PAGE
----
How To Deal With Chargebacks
Accepting credit card payments is convenient for many businesses and offers them the opportunity to increase their sales and customer base. However, there is an important issue merchants should be aware of when accepting payments by credit card. That is the issue of chargebacks.
What is a chargeback?
A credit card is meant to protect customers from fraud. If there are problems with the merchant after payment – such as incorrect charging, undelivered goods, or damaged goods – customers can request that the money be refunded. This is called a chargeback. Sometimes, these chargebacks are legitimate claims from the customer. However, as a merchant, you have the right to fight these claims if they are illegitimate.
Prevent a Problem
The easiest way to deal with problems is to prevent them from happening in the first place. This applies as much to chargebacks as anything else. For delivery issues, use a reputable delivery service in order to ensure a customer receives their merchandise undamaged, and ship to the address attached to the credit card being used. To prevent damage to goods, package accordingly. This requires you to know the fragile areas of your product and also to prepare for occasional rough handling during shipment. To prevent overcharging, remember that they may be the result of errors in the checkout system or non-working promo codes and coupons. Regularly test your system. Doing regular checks on software and operating procedures can save you a lot of trouble in the long run.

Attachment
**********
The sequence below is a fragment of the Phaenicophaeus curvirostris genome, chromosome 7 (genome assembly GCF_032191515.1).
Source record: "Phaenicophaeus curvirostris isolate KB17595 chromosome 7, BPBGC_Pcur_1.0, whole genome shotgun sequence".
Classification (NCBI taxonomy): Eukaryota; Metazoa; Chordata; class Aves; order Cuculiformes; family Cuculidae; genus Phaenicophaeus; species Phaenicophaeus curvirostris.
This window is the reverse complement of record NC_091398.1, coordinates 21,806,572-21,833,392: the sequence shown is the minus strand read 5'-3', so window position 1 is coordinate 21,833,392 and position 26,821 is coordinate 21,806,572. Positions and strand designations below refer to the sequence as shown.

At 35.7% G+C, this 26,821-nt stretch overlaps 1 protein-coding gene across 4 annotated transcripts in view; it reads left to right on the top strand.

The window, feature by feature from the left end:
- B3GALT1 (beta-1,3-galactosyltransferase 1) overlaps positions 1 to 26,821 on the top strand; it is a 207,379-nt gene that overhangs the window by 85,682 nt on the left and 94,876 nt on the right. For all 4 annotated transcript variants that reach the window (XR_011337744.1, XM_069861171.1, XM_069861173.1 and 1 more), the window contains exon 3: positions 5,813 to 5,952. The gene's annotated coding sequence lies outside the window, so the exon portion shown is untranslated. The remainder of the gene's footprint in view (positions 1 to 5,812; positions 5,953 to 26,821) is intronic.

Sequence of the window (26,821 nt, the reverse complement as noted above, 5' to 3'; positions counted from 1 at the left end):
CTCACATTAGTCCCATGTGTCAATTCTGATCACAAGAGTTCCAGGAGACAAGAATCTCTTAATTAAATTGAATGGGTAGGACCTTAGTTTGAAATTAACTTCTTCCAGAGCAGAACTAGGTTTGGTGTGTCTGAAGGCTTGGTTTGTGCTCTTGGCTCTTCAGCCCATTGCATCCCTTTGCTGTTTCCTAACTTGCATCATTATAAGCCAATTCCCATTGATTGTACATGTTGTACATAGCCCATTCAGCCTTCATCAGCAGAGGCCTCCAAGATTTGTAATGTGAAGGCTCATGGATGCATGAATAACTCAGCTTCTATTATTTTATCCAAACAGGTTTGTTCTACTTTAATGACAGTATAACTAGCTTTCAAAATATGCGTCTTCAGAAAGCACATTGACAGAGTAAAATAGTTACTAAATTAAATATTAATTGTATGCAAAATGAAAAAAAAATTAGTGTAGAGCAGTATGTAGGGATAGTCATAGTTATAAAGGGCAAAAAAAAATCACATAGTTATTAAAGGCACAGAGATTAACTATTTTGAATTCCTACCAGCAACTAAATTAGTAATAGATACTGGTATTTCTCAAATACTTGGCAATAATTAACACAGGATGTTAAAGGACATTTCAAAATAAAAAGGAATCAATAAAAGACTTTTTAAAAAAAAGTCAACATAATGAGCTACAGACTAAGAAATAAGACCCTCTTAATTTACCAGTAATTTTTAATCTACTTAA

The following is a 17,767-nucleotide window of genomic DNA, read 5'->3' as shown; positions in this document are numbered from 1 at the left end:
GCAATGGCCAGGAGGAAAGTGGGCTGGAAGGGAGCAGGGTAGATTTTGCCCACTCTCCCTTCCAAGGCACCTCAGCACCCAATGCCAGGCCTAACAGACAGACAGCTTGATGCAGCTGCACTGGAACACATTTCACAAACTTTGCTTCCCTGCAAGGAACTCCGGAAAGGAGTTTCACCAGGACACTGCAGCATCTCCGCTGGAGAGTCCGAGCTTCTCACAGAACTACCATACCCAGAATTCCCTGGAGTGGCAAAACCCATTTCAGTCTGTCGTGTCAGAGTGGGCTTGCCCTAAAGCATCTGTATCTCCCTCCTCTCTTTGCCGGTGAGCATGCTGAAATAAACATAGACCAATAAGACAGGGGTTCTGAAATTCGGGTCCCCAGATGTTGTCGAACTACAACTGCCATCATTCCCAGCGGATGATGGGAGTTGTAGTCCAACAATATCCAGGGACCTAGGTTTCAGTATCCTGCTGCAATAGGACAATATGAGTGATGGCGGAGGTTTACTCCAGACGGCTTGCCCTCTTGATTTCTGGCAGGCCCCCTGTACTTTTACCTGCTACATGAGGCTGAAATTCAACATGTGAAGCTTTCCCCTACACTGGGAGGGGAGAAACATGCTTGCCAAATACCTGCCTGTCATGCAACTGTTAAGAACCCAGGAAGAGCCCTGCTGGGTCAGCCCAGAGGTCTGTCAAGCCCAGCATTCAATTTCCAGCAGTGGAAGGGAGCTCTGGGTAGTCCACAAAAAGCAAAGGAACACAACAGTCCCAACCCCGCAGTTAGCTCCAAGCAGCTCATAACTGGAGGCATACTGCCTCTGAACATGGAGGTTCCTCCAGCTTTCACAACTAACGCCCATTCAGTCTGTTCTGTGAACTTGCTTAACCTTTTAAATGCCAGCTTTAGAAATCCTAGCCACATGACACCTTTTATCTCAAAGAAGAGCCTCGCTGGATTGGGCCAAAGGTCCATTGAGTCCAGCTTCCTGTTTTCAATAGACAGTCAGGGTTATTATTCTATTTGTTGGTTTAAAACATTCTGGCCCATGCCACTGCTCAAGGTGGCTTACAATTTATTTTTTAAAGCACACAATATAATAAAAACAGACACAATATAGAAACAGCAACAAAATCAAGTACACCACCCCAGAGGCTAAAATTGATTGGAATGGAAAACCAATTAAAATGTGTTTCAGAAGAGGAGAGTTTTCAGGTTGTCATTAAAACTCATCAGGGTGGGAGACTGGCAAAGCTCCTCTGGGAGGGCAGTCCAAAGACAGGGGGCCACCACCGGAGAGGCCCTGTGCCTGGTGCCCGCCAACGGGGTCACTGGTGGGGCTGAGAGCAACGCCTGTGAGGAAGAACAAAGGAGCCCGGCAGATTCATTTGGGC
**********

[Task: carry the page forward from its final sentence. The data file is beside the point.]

Extra Tip: Use a recognizable name on bill statements and include what the customer bought. Some refund requests are due to customers either not remembering the purchase or not recognizing the business name on statements.
Fight the Chargeback
Note that chargeback requests are investigated before being approved. This is important because it gives the merchant the chance to present evidence to dispute the claim. The merchant needs to have that evidence available, so keep a record of all orders placed, payments made, shipping completed, and customers refunded. Claims that a charge was not approved, orders were not shipped, incorrect amounts were billed, or refunds never given can all be disputed with this documentation.
Disputing damaged goods is trickier since there is a third-party involved in the shipping process. Be sure to have a clear return policy. Make the policy detailed and easy to find, possibly including the link multiple times during the checkout process. Document the value of your shipment for insurance purposes.
If all else fails and it is deemed a legitimate claim, make sure your business account has sufficient funds. The last thing needed after a chargeback is overdrafts.
If you’re worrying about a ton of customers clamoring for a chargeback as soon as you set up credit card payments, you don’t need to. Very few ever do, and customers are encouraged to deal with the merchant before requesting a chargeback in the first place. Use this opportunity to handle customers with care and avoid dealing with chargebacks altogether.